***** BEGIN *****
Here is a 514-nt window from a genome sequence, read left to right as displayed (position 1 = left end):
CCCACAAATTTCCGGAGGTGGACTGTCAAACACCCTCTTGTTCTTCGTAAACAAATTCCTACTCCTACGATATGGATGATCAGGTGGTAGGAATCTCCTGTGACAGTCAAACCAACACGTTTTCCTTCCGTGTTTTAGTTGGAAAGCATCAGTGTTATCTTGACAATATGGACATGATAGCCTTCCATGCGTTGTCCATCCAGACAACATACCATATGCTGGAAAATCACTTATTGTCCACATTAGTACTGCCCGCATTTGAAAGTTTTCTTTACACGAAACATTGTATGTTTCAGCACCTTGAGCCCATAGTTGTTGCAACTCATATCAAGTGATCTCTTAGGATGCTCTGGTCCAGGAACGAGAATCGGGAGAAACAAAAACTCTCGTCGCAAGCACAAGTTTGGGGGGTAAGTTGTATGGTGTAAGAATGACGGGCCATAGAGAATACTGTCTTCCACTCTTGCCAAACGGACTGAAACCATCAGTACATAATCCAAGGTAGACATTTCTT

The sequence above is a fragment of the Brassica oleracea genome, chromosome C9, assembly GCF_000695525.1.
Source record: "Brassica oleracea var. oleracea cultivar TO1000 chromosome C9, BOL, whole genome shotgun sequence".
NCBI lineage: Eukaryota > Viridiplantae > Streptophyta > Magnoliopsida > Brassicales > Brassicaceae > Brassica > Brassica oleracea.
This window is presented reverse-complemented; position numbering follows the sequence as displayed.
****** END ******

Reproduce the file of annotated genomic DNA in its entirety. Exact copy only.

Here is a 514-nt window from a genome sequence, read left to right as displayed (position 1 = left end):
CCCACAAATTTCCGGAGGTGGACTGTCAAACACCCTCTTGTTCTTCGTAAACAAATTCCTACTCCTACGATATGGATGATCAGGTGGTAGGAATCTCCTGTGACAGTCAAACCAACACGTTTTCCTTCCGTGTTTTAGTTGGAAAGCATCAGTGTTATCTTGACAATATGGACATGATAGCCTTCCATGCGTTGTCCATCCAGACAACATACCATATGCTGGAAAATCACTTATTGTCCACATTAGTACTGCCCGCATTTGAAAGTTTTCTTTACACGAAACATTGTATGTTTCAGCACCTTGAGCCCATAGTTGTTGCAACTCATATCAAGTGATCTCTTAGGATGCTCTGGTCCAGGAACGAGAATCGGGAGAAACAAAAACTCTCGTCGCAAGCACAAGTTTGGGGGGTAAGTTGTATGGTGTAAGAATGACGGGCCATAGAGAATACTGTCTTCCACTCTTGCCAAACGGACTGAAACCATCAGTACATAATCCAAGGTAGACATTTCTT

The sequence above is a fragment of the Brassica oleracea genome, chromosome C9, assembly GCF_000695525.1.
Source record: "Brassica oleracea var. oleracea cultivar TO1000 chromosome C9, BOL, whole genome shotgun sequence".
NCBI lineage: Eukaryota > Viridiplantae > Streptophyta > Magnoliopsida > Brassicales > Brassicaceae > Brassica > Brassica oleracea.
This window is presented reverse-complemented; position numbering follows the sequence as displayed.